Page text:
Total Pageviews

Bebop Spoken There

Clare Teal: "If you're brought up in a working-class family, you haven't got money for records so everything you get hold of, you treasure, learn to love, and I loved those Ella tapes." - (Radio Times 23-29 January 2021)

The Things They Say!

Hudson Music: Lance's "Bebop Spoken Here" is one of the heaviest and most influential jazz blogs in the UK.

Rupert Burley (Dynamic Agency): "BSH just goes from strength to strength".

Postage

12,393 (and counting) posts since we started blogging 12 years ago. 112 of them this year alone and, so far, 112 this month (Jan. 23).

Friday, November 27, 2020

Furloughed on Radio 3

Prior to the current situation I'd only associated the word furlough with wartime G.I.s - over here we called it leave. However, like other Americanisms such as take a rain-check or a ballpark figure, both baseball related expressions, furlough is now a well and truly established buzzword in our UK vocabulary.

Brian Ebbatson tells me that Radio 3, this morning, played a couple of tracks with furlough in the title.

One was A Fellow on a Furlough by Glenn Miller and the Army Air Force band and the second was Furlough Blues by an Earl Hines Big Band in 1945.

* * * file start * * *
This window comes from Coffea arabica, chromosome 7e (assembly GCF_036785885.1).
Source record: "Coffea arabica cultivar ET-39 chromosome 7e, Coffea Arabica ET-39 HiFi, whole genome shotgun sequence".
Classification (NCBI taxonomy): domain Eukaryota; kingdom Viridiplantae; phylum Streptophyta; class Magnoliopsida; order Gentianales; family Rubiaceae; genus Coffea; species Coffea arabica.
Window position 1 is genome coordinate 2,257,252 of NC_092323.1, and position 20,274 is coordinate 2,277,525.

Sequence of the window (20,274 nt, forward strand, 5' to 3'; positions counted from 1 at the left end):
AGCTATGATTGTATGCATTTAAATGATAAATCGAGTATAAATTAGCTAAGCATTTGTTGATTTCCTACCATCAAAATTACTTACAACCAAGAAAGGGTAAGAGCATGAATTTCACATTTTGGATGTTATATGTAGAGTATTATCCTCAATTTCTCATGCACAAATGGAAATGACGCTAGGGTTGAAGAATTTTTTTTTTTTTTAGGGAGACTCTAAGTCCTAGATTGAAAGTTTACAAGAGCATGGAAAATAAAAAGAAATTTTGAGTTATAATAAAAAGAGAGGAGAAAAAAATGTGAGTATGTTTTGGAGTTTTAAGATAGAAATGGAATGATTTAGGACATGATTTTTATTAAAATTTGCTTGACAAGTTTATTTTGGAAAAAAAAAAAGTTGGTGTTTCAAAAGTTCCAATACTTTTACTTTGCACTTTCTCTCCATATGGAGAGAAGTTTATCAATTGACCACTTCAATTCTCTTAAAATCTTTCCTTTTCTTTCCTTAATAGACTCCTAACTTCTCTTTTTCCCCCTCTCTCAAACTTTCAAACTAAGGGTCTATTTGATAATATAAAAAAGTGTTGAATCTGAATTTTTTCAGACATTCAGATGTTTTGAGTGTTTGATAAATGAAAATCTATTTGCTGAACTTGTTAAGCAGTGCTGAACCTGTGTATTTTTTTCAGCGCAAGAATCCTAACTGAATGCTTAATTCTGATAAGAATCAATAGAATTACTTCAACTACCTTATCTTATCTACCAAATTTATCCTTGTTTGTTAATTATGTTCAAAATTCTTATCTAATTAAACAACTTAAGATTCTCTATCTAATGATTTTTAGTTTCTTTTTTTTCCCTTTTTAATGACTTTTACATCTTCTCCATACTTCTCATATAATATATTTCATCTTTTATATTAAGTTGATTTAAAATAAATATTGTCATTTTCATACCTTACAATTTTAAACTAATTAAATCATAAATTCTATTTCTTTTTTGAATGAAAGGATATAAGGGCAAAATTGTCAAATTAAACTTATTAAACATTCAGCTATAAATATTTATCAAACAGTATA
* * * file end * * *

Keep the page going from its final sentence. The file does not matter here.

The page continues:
Brian, understandably, prefers the Hines disc although the Miller recording has a vocal by Johnny Desmond who, had he been able to dodge the draft with a punctured eardrum, could have been a contender in the 1940's heartthrob stakes. As it was he did earn the title of The Creamer and it wasn't necessarily for his voice!

The Hines disc also has a vocalist. A singer with a deep heavy vibrato not too far removed from Billy Eckstine. Lord Essex was his stage name. Essex? Eckstine? could this have been Mr B using a pseudonym? After all he did start out with the Hines band.

However, further research revealed that "Lord Essex" was actually Scott Essex. The story that got around was that Hines' manager thought Scott Essex sounded too ordinary so he said, "We've got a Duke, a Count and an Earl so let's have a Lord" which put the mockers on my theory!

Still, the research gave me something to do whilst on furlough!*

Lance

*I've actually been furloughed for the past 20 years!

1 comment :

Hugh said...

I was listening to this item in the car on the way to work - "furlough" is actually from a Dutch word - verlof, apparently.

Furlough is/was also used in the context of missionaries returning to the UK (or elsewhere) from the mission field for a period of leave.

Blog archive